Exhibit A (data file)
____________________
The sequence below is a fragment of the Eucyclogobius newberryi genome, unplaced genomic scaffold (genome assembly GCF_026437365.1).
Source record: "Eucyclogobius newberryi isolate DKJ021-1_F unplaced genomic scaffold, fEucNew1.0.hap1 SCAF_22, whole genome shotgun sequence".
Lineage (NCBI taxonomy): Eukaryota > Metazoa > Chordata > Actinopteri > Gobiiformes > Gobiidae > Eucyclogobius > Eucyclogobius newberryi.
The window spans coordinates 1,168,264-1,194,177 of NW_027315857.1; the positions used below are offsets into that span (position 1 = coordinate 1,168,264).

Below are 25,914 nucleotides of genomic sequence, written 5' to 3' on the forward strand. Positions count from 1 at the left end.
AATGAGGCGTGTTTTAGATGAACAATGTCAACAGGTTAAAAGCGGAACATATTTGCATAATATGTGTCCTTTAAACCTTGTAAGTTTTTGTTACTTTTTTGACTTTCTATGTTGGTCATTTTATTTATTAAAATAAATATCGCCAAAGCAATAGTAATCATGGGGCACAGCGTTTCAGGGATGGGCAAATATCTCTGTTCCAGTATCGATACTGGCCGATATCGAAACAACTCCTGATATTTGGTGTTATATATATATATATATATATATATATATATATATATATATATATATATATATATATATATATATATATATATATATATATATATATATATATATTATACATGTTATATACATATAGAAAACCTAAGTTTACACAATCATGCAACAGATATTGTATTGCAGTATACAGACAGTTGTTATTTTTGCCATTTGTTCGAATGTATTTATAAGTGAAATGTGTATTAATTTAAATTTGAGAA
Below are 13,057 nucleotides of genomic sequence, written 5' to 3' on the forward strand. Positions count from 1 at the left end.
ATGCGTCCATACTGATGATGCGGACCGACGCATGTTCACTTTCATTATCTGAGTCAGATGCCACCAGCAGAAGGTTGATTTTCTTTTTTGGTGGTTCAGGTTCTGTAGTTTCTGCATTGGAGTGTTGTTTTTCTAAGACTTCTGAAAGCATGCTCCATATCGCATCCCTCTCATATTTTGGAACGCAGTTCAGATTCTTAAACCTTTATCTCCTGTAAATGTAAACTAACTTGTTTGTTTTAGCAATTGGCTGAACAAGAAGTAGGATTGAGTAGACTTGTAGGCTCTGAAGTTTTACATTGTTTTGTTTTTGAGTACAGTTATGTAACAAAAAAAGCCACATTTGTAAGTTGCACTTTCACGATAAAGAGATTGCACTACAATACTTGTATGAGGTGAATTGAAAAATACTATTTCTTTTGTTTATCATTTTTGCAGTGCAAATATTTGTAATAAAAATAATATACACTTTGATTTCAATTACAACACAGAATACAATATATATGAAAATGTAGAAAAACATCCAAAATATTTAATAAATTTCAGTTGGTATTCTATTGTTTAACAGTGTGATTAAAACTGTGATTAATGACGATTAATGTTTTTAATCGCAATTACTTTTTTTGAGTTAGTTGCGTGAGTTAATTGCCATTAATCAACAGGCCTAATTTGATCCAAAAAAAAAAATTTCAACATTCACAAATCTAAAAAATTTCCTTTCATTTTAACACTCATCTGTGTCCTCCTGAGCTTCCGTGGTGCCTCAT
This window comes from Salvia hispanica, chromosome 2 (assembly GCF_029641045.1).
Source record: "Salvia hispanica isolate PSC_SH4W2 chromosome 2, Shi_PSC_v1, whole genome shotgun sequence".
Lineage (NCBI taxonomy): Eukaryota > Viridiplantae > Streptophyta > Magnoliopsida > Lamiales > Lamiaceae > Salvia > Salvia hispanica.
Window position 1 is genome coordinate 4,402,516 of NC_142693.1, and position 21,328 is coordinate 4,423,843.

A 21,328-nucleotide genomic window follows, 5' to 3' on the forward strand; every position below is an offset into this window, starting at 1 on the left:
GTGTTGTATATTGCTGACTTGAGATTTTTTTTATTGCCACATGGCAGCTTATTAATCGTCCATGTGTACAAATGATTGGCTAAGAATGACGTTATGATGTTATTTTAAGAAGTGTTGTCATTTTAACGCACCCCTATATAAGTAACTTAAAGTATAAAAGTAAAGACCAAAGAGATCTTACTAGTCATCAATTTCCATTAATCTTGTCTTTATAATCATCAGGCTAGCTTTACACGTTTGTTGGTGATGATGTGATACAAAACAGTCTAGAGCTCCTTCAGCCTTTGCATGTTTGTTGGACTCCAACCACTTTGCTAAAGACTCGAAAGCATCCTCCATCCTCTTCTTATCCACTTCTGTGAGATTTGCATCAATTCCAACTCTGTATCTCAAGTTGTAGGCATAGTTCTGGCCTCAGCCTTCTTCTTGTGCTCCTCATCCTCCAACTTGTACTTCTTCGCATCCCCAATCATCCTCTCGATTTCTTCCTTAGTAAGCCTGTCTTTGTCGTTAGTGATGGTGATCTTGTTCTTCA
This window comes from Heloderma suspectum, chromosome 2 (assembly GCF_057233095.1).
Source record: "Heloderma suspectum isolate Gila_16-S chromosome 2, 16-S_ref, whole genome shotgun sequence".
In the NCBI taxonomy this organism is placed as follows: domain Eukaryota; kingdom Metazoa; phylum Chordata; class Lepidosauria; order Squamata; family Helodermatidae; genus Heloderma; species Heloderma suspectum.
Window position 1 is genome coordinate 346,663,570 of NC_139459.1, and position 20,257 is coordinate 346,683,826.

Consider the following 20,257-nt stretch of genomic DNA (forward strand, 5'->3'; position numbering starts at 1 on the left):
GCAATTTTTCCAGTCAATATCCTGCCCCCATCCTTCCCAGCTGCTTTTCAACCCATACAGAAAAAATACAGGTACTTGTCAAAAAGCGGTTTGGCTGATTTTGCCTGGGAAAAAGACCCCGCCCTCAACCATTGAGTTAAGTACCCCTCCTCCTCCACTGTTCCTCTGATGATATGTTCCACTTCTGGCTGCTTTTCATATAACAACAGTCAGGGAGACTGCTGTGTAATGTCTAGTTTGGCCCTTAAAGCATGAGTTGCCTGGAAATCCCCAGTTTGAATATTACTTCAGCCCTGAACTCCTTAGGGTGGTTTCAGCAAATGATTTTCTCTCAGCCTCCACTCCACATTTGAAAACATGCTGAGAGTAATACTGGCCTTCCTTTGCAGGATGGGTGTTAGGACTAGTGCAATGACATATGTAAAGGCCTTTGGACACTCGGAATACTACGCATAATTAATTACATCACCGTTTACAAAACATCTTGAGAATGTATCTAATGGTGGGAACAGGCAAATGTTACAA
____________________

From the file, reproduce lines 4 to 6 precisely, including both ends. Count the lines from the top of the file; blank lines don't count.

The window spans coordinates 1,168,264-1,194,177 of NW_027315857.1; the positions used below are offsets into that span (position 1 = coordinate 1,168,264).

Below are 25,914 nucleotides of genomic sequence, written 5' to 3' on the forward strand. Positions count from 1 at the left end.
AATGAGGCGTGTTTTAGATGAACAATGTCAACAGGTTAAAAGCGGAACATATTTGCATAATATGTGTCCTTTAAACCTTGTAAGTTTTTGTTACTTTTTTGACTTTCTATGTTGGTCATTTTATTTATTAAAATAAATATCGCCAAAGCAATAGTAATCATGGGGCACAGCGTTTCAGGGATGGGCAAATATCTCTGTTCCAGTATCGATACTGGCCGATATCGAAACAACTCCTGATATTTGGTGTTATATATATATATATATATATATATATATATATATATATATATATATATATATATATATATATATATATATATATATATATATATATATATATATTATACATGTTATATACATATAGAAAACCTAAGTTTACACAATCATGCAACAGATATTGTATTGCAGTATACAGACAGTTGTTATTTTTGCCATTTGTTCGAATGTATTTATAAGTGAAATGTGTATTAATTTAAATTTGAGAA